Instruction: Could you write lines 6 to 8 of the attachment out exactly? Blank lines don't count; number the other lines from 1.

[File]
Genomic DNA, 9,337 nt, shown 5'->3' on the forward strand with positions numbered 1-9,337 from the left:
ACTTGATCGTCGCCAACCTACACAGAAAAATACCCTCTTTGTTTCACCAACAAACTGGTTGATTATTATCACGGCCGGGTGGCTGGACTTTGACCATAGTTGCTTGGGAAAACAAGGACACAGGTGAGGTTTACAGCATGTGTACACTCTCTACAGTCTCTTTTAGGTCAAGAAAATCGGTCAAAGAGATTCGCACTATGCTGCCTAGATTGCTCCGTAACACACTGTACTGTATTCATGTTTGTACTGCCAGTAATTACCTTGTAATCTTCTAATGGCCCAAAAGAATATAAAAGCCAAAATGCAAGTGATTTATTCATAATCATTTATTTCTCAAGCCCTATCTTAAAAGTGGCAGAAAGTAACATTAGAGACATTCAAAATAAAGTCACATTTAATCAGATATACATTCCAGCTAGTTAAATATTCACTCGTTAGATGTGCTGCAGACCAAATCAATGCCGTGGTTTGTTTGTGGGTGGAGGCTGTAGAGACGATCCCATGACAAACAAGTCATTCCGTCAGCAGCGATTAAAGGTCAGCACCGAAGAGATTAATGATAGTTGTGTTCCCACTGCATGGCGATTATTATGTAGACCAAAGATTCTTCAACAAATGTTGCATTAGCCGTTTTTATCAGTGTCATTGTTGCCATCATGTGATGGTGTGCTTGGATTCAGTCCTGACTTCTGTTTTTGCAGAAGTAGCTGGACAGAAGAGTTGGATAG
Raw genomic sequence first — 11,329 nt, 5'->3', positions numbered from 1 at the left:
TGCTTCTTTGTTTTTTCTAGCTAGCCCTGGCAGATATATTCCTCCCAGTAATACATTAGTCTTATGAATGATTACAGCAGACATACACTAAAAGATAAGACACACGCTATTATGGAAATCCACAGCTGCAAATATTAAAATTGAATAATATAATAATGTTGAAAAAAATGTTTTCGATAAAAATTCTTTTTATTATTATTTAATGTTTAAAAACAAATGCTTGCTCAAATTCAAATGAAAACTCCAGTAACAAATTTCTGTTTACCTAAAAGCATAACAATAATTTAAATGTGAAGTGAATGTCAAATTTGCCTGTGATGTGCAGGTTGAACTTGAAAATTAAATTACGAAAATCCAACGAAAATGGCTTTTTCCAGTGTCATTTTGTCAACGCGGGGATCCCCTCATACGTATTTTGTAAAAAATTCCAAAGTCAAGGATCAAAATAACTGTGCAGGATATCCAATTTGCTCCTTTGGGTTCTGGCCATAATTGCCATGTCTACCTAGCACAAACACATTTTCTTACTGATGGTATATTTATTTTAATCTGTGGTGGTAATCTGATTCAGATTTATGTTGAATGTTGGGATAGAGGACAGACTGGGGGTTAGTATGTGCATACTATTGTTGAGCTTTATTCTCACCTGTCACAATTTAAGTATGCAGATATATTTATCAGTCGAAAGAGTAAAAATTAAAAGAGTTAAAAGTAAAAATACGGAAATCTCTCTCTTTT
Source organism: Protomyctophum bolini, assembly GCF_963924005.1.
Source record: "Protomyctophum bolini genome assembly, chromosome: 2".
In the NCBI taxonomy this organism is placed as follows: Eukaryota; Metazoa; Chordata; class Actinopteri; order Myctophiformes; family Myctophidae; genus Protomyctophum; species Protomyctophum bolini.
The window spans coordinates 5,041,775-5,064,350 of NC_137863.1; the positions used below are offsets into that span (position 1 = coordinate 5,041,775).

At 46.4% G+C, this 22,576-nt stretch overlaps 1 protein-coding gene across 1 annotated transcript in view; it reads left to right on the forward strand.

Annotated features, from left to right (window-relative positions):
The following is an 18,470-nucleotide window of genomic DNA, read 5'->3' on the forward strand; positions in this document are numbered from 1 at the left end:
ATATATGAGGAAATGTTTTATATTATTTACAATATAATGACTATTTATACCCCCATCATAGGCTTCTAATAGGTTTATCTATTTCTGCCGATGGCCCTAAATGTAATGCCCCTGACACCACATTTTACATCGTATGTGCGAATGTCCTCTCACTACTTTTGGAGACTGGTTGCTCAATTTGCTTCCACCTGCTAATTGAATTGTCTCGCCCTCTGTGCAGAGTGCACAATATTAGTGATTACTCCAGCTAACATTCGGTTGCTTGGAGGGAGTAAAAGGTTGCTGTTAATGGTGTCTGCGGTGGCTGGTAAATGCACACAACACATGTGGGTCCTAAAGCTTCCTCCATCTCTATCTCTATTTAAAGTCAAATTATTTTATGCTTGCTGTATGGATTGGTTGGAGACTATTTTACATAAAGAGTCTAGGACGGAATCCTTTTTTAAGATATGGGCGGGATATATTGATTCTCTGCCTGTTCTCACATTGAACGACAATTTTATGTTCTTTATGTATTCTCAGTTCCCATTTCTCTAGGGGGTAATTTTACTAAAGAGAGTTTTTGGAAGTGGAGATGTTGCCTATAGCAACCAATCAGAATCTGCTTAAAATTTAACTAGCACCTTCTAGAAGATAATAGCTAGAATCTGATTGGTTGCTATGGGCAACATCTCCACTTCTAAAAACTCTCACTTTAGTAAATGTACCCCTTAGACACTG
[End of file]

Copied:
Source record: "Protomyctophum bolini genome assembly, chromosome: 2".
In the NCBI taxonomy this organism is placed as follows: Eukaryota; Metazoa; Chordata; class Actinopteri; order Myctophiformes; family Myctophidae; genus Protomyctophum; species Protomyctophum bolini.
The window spans coordinates 5,041,775-5,064,350 of NC_137863.1; the positions used below are offsets into that span (position 1 = coordinate 5,041,775).